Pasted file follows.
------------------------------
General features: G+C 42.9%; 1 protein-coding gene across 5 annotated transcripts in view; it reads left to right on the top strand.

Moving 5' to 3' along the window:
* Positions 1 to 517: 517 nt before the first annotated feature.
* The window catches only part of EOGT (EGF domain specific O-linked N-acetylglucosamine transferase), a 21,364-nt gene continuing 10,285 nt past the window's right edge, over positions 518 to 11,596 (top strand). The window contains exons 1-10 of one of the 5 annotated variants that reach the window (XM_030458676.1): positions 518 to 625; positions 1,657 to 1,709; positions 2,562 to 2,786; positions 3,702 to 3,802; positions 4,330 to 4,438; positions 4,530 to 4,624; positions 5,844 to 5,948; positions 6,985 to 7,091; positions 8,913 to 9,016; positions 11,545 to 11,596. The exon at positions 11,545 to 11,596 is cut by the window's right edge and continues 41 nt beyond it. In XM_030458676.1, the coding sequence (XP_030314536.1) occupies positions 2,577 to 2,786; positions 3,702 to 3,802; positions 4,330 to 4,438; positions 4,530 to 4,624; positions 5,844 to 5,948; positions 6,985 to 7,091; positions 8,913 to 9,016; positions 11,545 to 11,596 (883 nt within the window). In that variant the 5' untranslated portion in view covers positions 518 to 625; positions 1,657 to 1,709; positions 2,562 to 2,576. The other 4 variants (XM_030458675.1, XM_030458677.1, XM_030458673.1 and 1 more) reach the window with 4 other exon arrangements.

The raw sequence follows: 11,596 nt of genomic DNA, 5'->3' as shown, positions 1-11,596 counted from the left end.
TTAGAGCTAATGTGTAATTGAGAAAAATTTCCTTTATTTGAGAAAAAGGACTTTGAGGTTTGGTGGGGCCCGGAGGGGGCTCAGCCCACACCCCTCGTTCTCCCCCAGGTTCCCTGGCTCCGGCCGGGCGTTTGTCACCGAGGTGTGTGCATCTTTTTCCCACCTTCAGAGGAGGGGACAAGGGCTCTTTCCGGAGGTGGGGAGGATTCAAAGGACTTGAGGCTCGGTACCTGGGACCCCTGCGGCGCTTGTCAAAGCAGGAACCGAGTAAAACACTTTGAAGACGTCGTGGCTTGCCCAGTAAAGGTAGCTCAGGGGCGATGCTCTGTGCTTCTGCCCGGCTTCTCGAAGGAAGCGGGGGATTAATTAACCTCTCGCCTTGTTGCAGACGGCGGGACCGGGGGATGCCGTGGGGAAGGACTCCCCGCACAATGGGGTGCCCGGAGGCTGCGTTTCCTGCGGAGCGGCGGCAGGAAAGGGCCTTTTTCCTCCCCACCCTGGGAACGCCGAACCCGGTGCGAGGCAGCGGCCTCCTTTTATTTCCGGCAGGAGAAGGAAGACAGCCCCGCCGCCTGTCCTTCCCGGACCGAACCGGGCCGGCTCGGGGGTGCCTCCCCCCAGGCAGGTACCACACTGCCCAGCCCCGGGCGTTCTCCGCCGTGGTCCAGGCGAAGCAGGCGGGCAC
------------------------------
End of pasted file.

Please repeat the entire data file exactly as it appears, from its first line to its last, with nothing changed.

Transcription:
General features: G+C 42.9%; 1 protein-coding gene across 5 annotated transcripts in view; it reads left to right on the top strand.

Moving 5' to 3' along the window:
* Positions 1 to 517: 517 nt before the first annotated feature.
* The window catches only part of EOGT (EGF domain specific O-linked N-acetylglucosamine transferase), a 21,364-nt gene continuing 10,285 nt past the window's right edge, over positions 518 to 11,596 (top strand). The window contains exons 1-10 of one of the 5 annotated variants that reach the window (XM_030458676.1): positions 518 to 625; positions 1,657 to 1,709; positions 2,562 to 2,786; positions 3,702 to 3,802; positions 4,330 to 4,438; positions 4,530 to 4,624; positions 5,844 to 5,948; positions 6,985 to 7,091; positions 8,913 to 9,016; positions 11,545 to 11,596. The exon at positions 11,545 to 11,596 is cut by the window's right edge and continues 41 nt beyond it. In XM_030458676.1, the coding sequence (XP_030314536.1) occupies positions 2,577 to 2,786; positions 3,702 to 3,802; positions 4,330 to 4,438; positions 4,530 to 4,624; positions 5,844 to 5,948; positions 6,985 to 7,091; positions 8,913 to 9,016; positions 11,545 to 11,596 (883 nt within the window). In that variant the 5' untranslated portion in view covers positions 518 to 625; positions 1,657 to 1,709; positions 2,562 to 2,576. The other 4 variants (XM_030458675.1, XM_030458677.1, XM_030458673.1 and 1 more) reach the window with 4 other exon arrangements.

The raw sequence follows: 11,596 nt of genomic DNA, 5'->3' as shown, positions 1-11,596 counted from the left end.
TTAGAGCTAATGTGTAATTGAGAAAAATTTCCTTTATTTGAGAAAAAGGACTTTGAGGTTTGGTGGGGCCCGGAGGGGGCTCAGCCCACACCCCTCGTTCTCCCCCAGGTTCCCTGGCTCCGGCCGGGCGTTTGTCACCGAGGTGTGTGCATCTTTTTCCCACCTTCAGAGGAGGGGACAAGGGCTCTTTCCGGAGGTGGGGAGGATTCAAAGGACTTGAGGCTCGGTACCTGGGACCCCTGCGGCGCTTGTCAAAGCAGGAACCGAGTAAAACACTTTGAAGACGTCGTGGCTTGCCCAGTAAAGGTAGCTCAGGGGCGATGCTCTGTGCTTCTGCCCGGCTTCTCGAAGGAAGCGGGGGATTAATTAACCTCTCGCCTTGTTGCAGACGGCGGGACCGGGGGATGCCGTGGGGAAGGACTCCCCGCACAATGGGGTGCCCGGAGGCTGCGTTTCCTGCGGAGCGGCGGCAGGAAAGGGCCTTTTTCCTCCCCACCCTGGGAACGCCGAACCCGGTGCGAGGCAGCGGCCTCCTTTTATTTCCGGCAGGAGAAGGAAGACAGCCCCGCCGCCTGTCCTTCCCGGACCGAACCGGGCCGGCTCGGGGGTGCCTCCCCCCAGGCAGGTACCACACTGCCCAGCCCCGGGCGTTCTCCGCCGTGGTCCAGGCGAAGCAGGCGGGCAC